Disparate Impact of Artificial Intelligence Bias in Ridehailing Economy’s Price Discrimination Algorithms

Pandey, Akshat; Caliskan, Aylin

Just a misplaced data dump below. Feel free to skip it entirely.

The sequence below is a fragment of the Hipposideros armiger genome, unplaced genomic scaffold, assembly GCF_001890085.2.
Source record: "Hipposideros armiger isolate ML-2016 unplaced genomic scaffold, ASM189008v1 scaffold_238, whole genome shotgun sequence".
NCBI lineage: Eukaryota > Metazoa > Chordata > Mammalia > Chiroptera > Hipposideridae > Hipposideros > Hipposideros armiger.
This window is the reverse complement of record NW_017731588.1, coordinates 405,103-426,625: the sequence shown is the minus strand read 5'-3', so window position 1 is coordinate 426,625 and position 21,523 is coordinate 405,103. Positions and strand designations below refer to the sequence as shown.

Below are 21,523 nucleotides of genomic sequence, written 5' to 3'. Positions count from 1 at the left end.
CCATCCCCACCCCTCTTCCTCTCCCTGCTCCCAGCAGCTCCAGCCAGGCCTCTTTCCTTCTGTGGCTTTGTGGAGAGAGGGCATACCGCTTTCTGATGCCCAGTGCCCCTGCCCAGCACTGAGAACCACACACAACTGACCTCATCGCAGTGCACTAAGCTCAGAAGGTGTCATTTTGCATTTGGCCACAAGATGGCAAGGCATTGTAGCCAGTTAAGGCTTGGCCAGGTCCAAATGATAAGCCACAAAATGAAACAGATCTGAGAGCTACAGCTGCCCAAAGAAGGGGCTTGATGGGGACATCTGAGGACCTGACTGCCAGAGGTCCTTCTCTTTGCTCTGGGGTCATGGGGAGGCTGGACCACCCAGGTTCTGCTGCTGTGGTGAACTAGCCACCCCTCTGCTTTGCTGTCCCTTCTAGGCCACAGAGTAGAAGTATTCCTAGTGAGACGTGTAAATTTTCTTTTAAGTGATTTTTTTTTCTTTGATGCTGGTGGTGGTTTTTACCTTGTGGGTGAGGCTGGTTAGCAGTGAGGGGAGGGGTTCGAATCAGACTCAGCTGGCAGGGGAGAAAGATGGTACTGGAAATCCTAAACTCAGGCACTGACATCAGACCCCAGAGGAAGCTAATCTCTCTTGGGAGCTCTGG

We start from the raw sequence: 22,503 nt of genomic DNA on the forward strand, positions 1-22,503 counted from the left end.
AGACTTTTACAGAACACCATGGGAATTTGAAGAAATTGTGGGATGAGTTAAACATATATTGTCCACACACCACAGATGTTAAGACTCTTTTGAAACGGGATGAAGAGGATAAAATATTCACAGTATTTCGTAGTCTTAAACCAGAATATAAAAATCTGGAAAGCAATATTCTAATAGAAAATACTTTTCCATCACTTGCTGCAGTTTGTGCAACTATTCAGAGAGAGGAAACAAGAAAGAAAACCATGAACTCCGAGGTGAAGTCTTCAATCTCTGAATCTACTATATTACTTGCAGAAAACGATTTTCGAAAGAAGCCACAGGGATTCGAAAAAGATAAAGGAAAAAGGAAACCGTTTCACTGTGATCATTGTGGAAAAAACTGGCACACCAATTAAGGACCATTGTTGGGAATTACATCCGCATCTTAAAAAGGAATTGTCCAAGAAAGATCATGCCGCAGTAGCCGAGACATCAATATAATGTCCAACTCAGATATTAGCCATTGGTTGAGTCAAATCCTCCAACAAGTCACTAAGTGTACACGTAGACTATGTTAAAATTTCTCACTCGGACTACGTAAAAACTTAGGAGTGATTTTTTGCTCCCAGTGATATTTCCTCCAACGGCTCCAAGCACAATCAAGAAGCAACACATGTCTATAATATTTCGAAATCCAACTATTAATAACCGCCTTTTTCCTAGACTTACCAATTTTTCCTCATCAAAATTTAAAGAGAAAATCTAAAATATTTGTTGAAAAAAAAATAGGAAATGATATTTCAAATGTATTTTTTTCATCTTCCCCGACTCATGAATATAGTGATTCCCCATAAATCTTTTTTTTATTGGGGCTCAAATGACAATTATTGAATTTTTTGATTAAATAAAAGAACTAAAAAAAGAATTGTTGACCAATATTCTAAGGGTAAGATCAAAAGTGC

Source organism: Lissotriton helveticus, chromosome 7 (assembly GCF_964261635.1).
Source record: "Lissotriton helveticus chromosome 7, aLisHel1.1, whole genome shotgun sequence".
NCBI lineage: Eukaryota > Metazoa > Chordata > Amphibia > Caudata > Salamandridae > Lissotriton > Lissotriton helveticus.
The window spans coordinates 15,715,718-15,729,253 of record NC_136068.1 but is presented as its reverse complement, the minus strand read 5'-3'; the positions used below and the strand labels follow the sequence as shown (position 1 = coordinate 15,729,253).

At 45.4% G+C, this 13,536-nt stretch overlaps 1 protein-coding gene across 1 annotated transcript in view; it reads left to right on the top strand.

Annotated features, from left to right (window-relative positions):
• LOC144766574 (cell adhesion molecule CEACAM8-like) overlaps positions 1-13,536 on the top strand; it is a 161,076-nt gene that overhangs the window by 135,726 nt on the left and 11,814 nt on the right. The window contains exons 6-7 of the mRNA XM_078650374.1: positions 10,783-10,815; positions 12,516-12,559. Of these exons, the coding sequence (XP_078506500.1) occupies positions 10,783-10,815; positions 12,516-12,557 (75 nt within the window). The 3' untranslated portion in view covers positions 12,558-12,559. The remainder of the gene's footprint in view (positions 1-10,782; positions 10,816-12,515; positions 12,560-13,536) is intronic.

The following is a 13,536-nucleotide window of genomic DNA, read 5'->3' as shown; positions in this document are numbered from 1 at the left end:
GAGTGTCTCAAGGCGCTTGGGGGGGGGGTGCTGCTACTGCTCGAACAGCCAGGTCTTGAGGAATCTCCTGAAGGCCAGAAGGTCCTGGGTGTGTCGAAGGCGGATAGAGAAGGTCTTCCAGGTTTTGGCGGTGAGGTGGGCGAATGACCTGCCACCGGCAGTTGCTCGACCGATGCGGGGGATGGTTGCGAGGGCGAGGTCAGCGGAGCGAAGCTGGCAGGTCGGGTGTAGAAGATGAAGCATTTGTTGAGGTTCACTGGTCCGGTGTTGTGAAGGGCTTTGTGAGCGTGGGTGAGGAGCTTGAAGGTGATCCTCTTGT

Ridehailing applications that collect mobility data from individuals to inform smart city planning predict each trip's fare pricing with automated algorithms that rely on artificial intelligence (AI). This type of AI algorithm, namely a price discrimination algorithm, is widely used in the industry's black box systems for dynamic individualized pricing. Lacking transparency, studying such AI systems for fairness and disparate impact has not been possible without access to data used in generating the outcomes of price discrimination algorithms. Recently, in an effort to enhance transparency in city planning, the city of Chicago regulation mandated that transportation providers publish anonymized data on ridehailing. As a result, we present the first large-scale measurement of the disparate impact of price discrimination algorithms used by ridehailing applications. The application of random effects models from the meta-analysis literature combines the city-level effects of AI bias on fare pricing from census tract attributes, aggregated from the American Community Survey. An analysis of 100 million ridehailing samples from the city of Chicago indicates a significant disparate impact in fare pricing of neighborhoods due to AI bias learned from ridehailing utilization patterns associated with demographic attributes. Neighborhoods with larger non-white populations, higher poverty levels, younger residents, and high education levels are significantly associated with higher fare prices, with combined effect sizes, measured in Cohen's d, of -0.32, -0.28, 0.69, and 0.24 for each demographic, respectively. Further, our methods hold promise for identifying and addressing the sources of disparate impact in AI algorithms learning from datasets that contain U.S. geolocations.